Skip to content


    Exciting News for WebMD Members!

    We've been busy behind the scenes building new message boards for you. You'll have new and easier ways to find messages, connect with others, and share your stories.

    And, this will all be available on your smartphone or other mobile device!

    What Do You Need to Do?

    The message board you're used to will be closing in the coming weeks. While many of your boards will be making the move to our new home, your posts will not. Want to keep a discussion going? Save posts you want to continue (this includes your member profile story), so that you can re-post them in the new message boards.

    Keep an eye here and on your email inbox, we'll be back in touch soon to give you all the information you need!

    Yours in health,
    WebMD Message Boards Management

    Is Your Pet Scratching? 5 Possible Causes
    Will Draper, DVM posted:
    That scratching sound all day and night? The tag on your dog's collar going "ting-a-ling-a-ling?" It's enough to drive any pet owner crazy -- and interrupt a great sleep cycle in the process. So what's causing your pet to scratch so much? There could be a few different reasons.

    ? Fleas: This is usually a pet owner's first thought, and certainly a reasonable assumption. This is the reason that flea control -- either topical or oral -- is so important. Many pets have an allergy to flea saliva. So when a flea bites your pet, it may start the allergic response.

    ? Ticks: Although rare, ticks can cause skin irritation that's similar to that from fleas. Many times pets will scratch and lick so much that they mutilate themselves in the affected areas, called "hot spots." These are localized areas of infection that generally need veterinarian care and medical treatment, such as antibiotics and antipruritic (anti-itch) drugs.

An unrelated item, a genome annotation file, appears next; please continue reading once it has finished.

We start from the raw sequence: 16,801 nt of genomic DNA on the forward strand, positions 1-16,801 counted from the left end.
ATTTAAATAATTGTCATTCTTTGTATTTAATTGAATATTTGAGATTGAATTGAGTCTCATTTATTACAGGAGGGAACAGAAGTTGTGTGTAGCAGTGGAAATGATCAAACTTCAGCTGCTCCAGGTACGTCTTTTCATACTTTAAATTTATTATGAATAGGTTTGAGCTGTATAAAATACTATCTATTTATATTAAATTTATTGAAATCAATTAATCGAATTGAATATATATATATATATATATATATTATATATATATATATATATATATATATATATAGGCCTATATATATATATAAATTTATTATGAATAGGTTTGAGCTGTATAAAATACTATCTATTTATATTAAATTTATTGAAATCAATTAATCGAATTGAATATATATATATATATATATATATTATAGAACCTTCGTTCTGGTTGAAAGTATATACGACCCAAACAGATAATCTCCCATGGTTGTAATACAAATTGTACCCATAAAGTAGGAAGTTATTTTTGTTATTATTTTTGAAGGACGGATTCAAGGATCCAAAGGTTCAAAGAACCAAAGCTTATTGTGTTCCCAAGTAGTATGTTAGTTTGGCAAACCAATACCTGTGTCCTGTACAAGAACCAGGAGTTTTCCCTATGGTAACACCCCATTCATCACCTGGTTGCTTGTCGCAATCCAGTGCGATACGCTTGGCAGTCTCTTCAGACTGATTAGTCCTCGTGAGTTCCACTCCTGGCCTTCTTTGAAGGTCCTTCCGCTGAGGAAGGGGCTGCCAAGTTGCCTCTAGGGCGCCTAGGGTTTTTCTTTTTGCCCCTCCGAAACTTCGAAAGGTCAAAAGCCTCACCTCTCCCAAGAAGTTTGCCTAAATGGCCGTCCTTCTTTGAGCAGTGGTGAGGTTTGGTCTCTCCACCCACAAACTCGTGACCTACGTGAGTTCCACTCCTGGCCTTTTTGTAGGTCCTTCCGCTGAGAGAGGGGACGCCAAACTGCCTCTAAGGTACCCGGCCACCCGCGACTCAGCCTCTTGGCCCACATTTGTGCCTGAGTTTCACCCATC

? Inhaled Allergens: Inhalants can cause mild to severe skin reactions, called atopy or atopic dermatitis. Things like dust, perfumes, molds, and pollen can cause redness and itching when inhaled by your pet, especially for dogs.

    ? Food Allergies: Both dogs and cats can have allergies to foods. These reactions may cause intense itching and can result in gastrointestinal issues, too.

    ? Environmental Irritants: Things that get on your pet's coat or skin, such as topical medications or plant material (poison ivy, for example) can cause a reaction and the subsequent itching and scratching.

    Be aware, sometimes dogs will scratch just because they can. Although this kind of scratching can be irritating for you as a pet owner, it is usually not excessive like the scratching that can result from the causes listed above.

    Do you suffer from insomnia as a result of your pet's constant scratching?

    Have you ever taken your dog to the vet due to excessive scratching?Share your experiences with the community.
    Dr. Will
    Laouska responded:
    thankyou for the information
    could you help me with my pet rat? @

    Helpful Tips

    Be the first to post a Tip!

    Report Problems With Your Medications to the FDA

    FDAYou are encouraged to report negative side effects of prescription drugs to the FDA. Visit the FDA MedWatch website or call 1-800-FDA-1088.

    Learn more about the AVMA

    WebMD Special Sections